"Recent research, however, shows something different. When scientists analyze people who appear to have tremendous self-control, it turns out those individuals aren't all that different from those who are struggling. Instead, "disciplined" people are better at structuring their lives in a way that does not require heroic willpower and self-control. In other words, they spend less time in tempting situations."


p. 92



"Of course, peer pressure is bad only if you're surrounded by bad influences. When astronaut Mike Massimino was a graduate student at MIT, he took a small robotics class. Of the ten people in the class, four became astronauts. If your goal was to make it into space, then that room was about the best culture you could ask for. Similarly, one study found that the higher your best friend's IQ at age eleven or twelve, the higher your IQ would be at age fifteen, even after controlling for natural levels of intelligence. We soak up the qualities and practices of those around us."


p. 117



"Similar strategies have been used effectively by governments. When the British government wanted to increase tax collection rates, they switched from sending citizens to a web page where the tax form could be downloaded to linking directly to the form. Reducing that one step in the process increased the response rate from 19.2 percent to 23.4 percent. For a country like the United Kingdom, those percentage points represent millions in tax revenue."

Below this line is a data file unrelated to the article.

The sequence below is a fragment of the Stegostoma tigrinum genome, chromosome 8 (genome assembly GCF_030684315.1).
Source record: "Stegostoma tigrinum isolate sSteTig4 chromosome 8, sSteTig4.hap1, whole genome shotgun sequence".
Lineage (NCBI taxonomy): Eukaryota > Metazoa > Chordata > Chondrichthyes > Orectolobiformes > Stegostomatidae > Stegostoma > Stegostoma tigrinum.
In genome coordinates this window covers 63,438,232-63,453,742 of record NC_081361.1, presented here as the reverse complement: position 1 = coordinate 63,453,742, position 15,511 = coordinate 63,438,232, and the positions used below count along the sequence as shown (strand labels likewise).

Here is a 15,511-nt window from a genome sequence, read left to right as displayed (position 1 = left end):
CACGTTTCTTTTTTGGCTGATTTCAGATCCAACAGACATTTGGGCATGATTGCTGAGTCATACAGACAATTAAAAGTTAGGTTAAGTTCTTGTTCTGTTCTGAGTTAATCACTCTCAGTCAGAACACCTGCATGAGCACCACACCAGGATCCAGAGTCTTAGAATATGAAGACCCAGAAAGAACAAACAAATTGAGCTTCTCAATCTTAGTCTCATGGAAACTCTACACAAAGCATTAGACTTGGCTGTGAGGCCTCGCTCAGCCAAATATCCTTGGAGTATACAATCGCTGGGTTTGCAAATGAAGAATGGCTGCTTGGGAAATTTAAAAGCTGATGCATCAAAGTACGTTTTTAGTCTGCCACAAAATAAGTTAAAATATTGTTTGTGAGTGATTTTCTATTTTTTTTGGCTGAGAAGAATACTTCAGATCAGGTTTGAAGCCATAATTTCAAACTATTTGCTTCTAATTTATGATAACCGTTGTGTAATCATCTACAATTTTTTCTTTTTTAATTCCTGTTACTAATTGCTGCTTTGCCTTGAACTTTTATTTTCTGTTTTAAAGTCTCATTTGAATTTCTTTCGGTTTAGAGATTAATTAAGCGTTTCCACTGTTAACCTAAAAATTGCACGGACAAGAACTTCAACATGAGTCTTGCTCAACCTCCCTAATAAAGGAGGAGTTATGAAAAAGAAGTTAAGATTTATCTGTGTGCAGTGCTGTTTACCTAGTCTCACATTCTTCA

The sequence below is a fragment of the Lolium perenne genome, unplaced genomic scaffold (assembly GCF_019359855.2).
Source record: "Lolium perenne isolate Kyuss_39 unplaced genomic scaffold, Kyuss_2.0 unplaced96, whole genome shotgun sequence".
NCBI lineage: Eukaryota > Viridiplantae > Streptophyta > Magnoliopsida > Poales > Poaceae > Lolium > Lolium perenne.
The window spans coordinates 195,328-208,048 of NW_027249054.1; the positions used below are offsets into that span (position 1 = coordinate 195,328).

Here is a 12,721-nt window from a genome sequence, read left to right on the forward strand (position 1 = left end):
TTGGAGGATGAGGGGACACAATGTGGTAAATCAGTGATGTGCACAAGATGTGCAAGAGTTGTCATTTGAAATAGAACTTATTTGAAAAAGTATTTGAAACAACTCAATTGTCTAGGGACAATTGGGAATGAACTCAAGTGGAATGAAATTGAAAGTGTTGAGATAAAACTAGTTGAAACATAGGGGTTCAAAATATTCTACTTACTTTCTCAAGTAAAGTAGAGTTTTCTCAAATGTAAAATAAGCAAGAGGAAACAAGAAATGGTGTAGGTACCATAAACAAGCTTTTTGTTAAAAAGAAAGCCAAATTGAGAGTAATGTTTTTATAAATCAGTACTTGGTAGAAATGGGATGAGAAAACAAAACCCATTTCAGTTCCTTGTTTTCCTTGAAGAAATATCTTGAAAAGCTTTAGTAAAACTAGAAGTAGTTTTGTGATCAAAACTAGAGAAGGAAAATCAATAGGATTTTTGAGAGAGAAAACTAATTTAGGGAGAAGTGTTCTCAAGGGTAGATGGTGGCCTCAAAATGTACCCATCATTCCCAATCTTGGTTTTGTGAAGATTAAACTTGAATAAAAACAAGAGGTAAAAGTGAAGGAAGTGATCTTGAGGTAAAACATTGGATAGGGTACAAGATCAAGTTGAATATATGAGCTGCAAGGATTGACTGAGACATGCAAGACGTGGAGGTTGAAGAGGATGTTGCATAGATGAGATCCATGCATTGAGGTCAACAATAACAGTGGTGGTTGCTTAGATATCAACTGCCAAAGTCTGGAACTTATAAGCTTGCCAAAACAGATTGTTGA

p. 155



"We rarely think about change this way because everyone is consumed by the end goal. But one push-up is better than not exercising. One minute of guitar practice is better than none at all. One minute of reading is better than never picking up a book. It's better to do less than you hoped than to do nothing at all."


p. 165



"Making progress is satisfying, and visual measures--like moving paper clips or hairpins or marbles--provide clear evidence of your progress. As a result, they reinforce your behavior and add a little bit of immediate satisfaction to any activity. Visual measurement comes in many forms: food journals, workout logs, loyalty punch cards, the progress bar on a software download, even the page numbers in a book. But perhaps the best to way measure your progress is with a habit tracker."


p. 196



"This is why the "bad" workouts are often the most important ones. Sluggish days and bad workouts maintain the compound gains you accrued from previous good days. Simply doing something--ten squats, five sprints, a push-up, anything really--is huge. Don't put up a zero. Don't let losses eat into your compounding."


p. 201



"This is sometimes referred to as Goodhart's Law. Named after the economist Charles Goodhart, the principle states, "When a measure becomes a target, it ceases to be a good measure." Measurement is only useful when it guides you and adds context to a larger picture, not when it consumes you. Each number is simply one piece of feedback in the overall system."


p. 203